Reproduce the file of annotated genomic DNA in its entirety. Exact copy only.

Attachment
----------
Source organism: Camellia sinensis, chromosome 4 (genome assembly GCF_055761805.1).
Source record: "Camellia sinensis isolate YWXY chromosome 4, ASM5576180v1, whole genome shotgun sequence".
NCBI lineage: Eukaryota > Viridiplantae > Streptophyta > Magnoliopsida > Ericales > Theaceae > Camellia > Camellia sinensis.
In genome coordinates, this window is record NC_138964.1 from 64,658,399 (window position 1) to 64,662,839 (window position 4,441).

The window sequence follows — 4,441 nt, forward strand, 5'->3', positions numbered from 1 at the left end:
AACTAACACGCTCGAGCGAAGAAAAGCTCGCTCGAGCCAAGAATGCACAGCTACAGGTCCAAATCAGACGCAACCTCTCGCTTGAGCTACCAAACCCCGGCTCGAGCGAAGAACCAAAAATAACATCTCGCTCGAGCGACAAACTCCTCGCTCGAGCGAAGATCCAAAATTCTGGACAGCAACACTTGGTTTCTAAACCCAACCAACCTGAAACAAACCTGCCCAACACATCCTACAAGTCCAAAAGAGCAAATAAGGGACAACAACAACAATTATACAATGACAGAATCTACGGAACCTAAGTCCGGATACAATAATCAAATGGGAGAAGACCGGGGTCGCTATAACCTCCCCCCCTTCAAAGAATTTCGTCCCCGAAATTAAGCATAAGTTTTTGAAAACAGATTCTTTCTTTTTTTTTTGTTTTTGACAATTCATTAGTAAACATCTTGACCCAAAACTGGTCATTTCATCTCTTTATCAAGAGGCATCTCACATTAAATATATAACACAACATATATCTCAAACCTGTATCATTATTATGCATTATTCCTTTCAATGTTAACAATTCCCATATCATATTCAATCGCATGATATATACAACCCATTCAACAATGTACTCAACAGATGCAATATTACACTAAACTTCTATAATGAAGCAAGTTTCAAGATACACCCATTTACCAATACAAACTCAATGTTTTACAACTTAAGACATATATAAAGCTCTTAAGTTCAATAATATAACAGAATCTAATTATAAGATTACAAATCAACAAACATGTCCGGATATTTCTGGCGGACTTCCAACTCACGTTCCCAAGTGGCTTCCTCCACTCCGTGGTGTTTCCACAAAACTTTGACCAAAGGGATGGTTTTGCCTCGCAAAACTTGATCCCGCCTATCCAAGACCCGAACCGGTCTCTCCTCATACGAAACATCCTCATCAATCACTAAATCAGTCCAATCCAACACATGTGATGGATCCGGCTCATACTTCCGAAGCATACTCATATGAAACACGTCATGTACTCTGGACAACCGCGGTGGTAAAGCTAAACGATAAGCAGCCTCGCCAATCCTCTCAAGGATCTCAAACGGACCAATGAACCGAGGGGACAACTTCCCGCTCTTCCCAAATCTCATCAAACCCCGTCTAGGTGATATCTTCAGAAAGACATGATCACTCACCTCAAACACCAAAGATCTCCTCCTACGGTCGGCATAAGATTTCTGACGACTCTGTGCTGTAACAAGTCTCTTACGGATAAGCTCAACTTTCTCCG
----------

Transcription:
Source organism: Camellia sinensis, chromosome 4 (genome assembly GCF_055761805.1).
Source record: "Camellia sinensis isolate YWXY chromosome 4, ASM5576180v1, whole genome shotgun sequence".
NCBI lineage: Eukaryota > Viridiplantae > Streptophyta > Magnoliopsida > Ericales > Theaceae > Camellia > Camellia sinensis.
In genome coordinates, this window is record NC_138964.1 from 64,658,399 (window position 1) to 64,662,839 (window position 4,441).

The window sequence follows — 4,441 nt, forward strand, 5'->3', positions numbered from 1 at the left end:
AACTAACACGCTCGAGCGAAGAAAAGCTCGCTCGAGCCAAGAATGCACAGCTACAGGTCCAAATCAGACGCAACCTCTCGCTTGAGCTACCAAACCCCGGCTCGAGCGAAGAACCAAAAATAACATCTCGCTCGAGCGACAAACTCCTCGCTCGAGCGAAGATCCAAAATTCTGGACAGCAACACTTGGTTTCTAAACCCAACCAACCTGAAACAAACCTGCCCAACACATCCTACAAGTCCAAAAGAGCAAATAAGGGACAACAACAACAATTATACAATGACAGAATCTACGGAACCTAAGTCCGGATACAATAATCAAATGGGAGAAGACCGGGGTCGCTATAACCTCCCCCCCTTCAAAGAATTTCGTCCCCGAAATTAAGCATAAGTTTTTGAAAACAGATTCTTTCTTTTTTTTTTGTTTTTGACAATTCATTAGTAAACATCTTGACCCAAAACTGGTCATTTCATCTCTTTATCAAGAGGCATCTCACATTAAATATATAACACAACATATATCTCAAACCTGTATCATTATTATGCATTATTCCTTTCAATGTTAACAATTCCCATATCATATTCAATCGCATGATATATACAACCCATTCAACAATGTACTCAACAGATGCAATATTACACTAAACTTCTATAATGAAGCAAGTTTCAAGATACACCCATTTACCAATACAAACTCAATGTTTTACAACTTAAGACATATATAAAGCTCTTAAGTTCAATAATATAACAGAATCTAATTATAAGATTACAAATCAACAAACATGTCCGGATATTTCTGGCGGACTTCCAACTCACGTTCCCAAGTGGCTTCCTCCACTCCGTGGTGTTTCCACAAAACTTTGACCAAAGGGATGGTTTTGCCTCGCAAAACTTGATCCCGCCTATCCAAGACCCGAACCGGTCTCTCCTCATACGAAACATCCTCATCAATCACTAAATCAGTCCAATCCAACACATGTGATGGATCCGGCTCATACTTCCGAAGCATACTCATATGAAACACGTCATGTACTCTGGACAACCGCGGTGGTAAAGCTAAACGATAAGCAGCCTCGCCAATCCTCTCAAGGATCTCAAACGGACCAATGAACCGAGGGGACAACTTCCCGCTCTTCCCAAATCTCATCAAACCCCGTCTAGGTGATATCTTCAGAAAGACATGATCACTCACCTCAAACACCAAAGATCTCCTCCTACGGTCGGCATAAGATTTCTGACGACTCTGTGCTGTAACAAGTCTCTTACGGATAAGCTCAACTTTCTCCG